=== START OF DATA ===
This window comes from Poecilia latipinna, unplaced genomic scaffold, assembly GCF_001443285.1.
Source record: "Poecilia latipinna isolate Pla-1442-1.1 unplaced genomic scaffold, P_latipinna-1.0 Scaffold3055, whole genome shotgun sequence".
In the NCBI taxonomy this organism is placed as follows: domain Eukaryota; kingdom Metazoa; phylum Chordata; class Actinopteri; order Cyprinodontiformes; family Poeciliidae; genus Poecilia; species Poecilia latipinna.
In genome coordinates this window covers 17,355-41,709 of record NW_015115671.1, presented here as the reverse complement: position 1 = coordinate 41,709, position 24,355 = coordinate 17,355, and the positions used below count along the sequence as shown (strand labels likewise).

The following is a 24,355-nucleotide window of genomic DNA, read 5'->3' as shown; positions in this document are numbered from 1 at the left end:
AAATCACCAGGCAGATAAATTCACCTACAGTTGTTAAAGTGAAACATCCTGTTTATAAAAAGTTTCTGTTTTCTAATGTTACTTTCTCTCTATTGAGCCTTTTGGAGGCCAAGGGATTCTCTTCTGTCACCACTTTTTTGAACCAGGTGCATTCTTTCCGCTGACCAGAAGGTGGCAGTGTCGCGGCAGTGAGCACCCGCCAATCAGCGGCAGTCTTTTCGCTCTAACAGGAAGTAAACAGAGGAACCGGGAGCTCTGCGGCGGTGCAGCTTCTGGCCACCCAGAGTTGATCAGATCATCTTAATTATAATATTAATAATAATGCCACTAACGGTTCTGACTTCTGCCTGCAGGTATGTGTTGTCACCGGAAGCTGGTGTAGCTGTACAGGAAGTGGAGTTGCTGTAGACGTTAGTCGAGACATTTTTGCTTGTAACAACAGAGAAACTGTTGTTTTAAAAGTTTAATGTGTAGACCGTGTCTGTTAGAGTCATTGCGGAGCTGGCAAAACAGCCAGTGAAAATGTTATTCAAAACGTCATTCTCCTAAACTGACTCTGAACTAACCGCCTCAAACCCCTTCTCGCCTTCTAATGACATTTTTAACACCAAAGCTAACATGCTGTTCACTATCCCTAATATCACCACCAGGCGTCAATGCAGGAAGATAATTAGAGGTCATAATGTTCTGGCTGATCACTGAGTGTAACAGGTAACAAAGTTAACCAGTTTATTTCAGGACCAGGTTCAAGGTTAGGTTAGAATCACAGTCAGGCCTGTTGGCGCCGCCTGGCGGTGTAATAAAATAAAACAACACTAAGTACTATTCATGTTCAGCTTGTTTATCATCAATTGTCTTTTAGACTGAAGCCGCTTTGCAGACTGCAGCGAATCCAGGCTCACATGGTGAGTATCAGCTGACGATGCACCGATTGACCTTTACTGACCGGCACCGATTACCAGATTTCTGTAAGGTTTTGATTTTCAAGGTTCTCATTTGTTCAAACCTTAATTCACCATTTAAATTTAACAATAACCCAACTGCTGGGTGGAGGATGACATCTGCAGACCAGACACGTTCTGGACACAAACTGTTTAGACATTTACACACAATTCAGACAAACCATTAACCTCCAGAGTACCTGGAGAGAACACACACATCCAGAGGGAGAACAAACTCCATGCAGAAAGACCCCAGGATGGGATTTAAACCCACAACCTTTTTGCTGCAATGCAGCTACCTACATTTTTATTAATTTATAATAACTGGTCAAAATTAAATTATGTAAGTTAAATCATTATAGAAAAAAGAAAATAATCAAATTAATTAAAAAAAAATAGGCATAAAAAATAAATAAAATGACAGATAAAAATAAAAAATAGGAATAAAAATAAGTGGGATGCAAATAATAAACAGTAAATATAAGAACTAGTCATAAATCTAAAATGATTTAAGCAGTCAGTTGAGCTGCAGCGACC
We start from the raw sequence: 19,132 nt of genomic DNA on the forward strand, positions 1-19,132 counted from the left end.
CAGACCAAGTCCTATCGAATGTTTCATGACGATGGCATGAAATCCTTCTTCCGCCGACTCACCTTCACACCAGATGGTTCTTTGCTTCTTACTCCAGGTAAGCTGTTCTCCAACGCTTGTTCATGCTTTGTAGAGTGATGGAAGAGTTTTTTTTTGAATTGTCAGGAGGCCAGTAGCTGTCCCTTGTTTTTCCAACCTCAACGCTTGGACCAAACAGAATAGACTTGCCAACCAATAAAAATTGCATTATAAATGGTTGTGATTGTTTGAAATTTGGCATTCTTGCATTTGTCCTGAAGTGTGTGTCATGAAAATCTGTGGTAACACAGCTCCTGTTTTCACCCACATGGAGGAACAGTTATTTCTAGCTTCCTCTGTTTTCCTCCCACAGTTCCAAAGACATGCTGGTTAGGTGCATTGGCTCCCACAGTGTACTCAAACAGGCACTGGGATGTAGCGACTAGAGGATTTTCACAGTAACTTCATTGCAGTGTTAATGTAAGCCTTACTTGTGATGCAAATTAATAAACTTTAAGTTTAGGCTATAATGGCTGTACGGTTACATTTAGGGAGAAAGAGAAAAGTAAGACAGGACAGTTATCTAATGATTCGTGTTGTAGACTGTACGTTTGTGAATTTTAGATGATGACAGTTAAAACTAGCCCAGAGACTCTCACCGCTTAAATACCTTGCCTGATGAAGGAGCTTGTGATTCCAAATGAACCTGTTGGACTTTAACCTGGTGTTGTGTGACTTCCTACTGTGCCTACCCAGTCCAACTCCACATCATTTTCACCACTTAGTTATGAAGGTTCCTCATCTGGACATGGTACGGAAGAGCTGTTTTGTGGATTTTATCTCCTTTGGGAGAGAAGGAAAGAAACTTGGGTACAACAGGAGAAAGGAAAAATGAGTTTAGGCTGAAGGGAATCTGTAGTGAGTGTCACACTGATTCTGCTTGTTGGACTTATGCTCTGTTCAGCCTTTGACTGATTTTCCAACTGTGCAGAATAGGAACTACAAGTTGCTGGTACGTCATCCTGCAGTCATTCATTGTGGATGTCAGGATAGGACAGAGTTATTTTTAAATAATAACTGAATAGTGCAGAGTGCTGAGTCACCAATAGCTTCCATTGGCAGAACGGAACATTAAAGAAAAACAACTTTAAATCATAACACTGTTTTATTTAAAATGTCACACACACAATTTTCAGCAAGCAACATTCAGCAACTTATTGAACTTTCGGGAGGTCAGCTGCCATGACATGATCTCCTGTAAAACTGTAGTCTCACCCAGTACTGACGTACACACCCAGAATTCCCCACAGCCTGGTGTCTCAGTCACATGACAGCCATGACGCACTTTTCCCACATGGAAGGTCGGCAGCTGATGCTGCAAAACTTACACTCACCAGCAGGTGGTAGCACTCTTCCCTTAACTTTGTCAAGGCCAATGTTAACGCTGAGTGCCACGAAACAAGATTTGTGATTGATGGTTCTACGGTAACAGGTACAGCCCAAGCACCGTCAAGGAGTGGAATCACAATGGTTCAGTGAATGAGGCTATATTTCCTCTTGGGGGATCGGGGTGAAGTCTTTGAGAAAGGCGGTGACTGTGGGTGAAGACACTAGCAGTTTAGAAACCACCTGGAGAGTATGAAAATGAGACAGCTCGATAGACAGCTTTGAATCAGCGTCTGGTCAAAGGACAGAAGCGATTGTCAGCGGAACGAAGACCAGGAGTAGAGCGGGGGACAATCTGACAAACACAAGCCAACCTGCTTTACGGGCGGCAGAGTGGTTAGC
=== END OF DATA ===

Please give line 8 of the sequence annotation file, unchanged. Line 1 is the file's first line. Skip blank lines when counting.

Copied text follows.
CAGACCAAGTCCTATCGAATGTTTCATGACGATGGCATGAAATCCTTCTTCCGCCGACTCACCTTCACACCAGATGGTTCTTTGCTTCTTACTCCAGGTAAGCTGTTCTCCAACGCTTGTTCATGCTTTGTAGAGTGATGGAAGAGTTTTTTTTTGAATTGTCAGGAGGCCAGTAGCTGTCCCTTGTTTTTCCAACCTCAACGCTTGGACCAAACAGAATAGACTTGCCAACCAATAAAAATTGCATTATAAATGGTTGTGATTGTTTGAAATTTGGCATTCTTGCATTTGTCCTGAAGTGTGTGTCATGAAAATCTGTGGTAACACAGCTCCTGTTTTCACCCACATGGAGGAACAGTTATTTCTAGCTTCCTCTGTTTTCCTCCCACAGTTCCAAAGACATGCTGGTTAGGTGCATTGGCTCCCACAGTGTACTCAAACAGGCACTGGGATGTAGCGACTAGAGGATTTTCACAGTAACTTCATTGCAGTGTTAATGTAAGCCTTACTTGTGATGCAAATTAATAAACTTTAAGTTTAGGCTATAATGGCTGTACGGTTACATTTAGGGAGAAAGAGAAAAGTAAGACAGGACAGTTATCTAATGATTCGTGTTGTAGACTGTACGTTTGTGAATTTTAGATGATGACAGTTAAAACTAGCCCAGAGACTCTCACCGCTTAAATACCTTGCCTGATGAAGGAGCTTGTGATTCCAAATGAACCTGTTGGACTTTAACCTGGTGTTGTGTGACTTCCTACTGTGCCTACCCAGTCCAACTCCACATCATTTTCACCACTTAGTTATGAAGGTTCCTCATCTGGACATGGTACGGAAGAGCTGTTTTGTGGATTTTATCTCCTTTGGGAGAGAAGGAAAGAAACTTGGGTACAACAGGAGAAAGGAAAAATGAGTTTAGGCTGAAGGGAATCTGTAGTGAGTGTCACACTGATTCTGCTTGTTGGACTTATGCTCTGTTCAGCCTTTGACTGATTTTCCAACTGTGCAGAATAGGAACTACAAGTTGCTGGTACGTCATCCTGCAGTCATTCATTGTGGATGTCAGGATAGGACAGAGTTATTTTTAAATAATAACTGAATAGTGCAGAGTGCTGAGTCACCAATAGCTTCCATTGGCAGAACGGAACATTAAAGAAAAACAACTTTAAATCATAACACTGTTTTATTTAAAATGTCACACACACAATTTTCAGCAAGCAACATTCAGCAACTTATTGAACTTTCGGGAGGTCAGCTGCCATGACATGATCTCCTGTAAAACTGTAGTCTCACCCAGTACTGACGTACACACCCAGAATTCCCCACAGCCTGGTGTCTCAGTCACATGACAGCCATGACGCACTTTTCCCACATGGAAGGTCGGCAGCTGATGCTGCAAAACTTACACTCACCAGCAGGTGGTAGCACTCTTCCCTTAACTTTGTCAAGGCCAATGTTAACGCTGAGTGCCACGAAACAAGATTTGTGATTGATGGTTCTACGGTAACAGGTACAGCCCAAGCACCGTCAAGGAGTGGAATCACAATGGTTCAGTGAATGAGGCTATATTTCCTCTTGGGGGATCGGGGTGAAGTCTTTGAGAAAGGCGGTGACTGTGGGTGAAGACACTAGCAGTTTAGAAACCACCTGGAGAGTATGAAAATGAGACAGCTCGATAGACAGCTTTGAATCAGCGTCTGGTCAAAGGACAGAAGCGATTGTCAGCGGAACGAAGACCAGGAGTAGAGCGGGGGACAATCTGACAAACACAAGCCAACCTGCTTTACGGGCGGCAGAGTGGTTAGC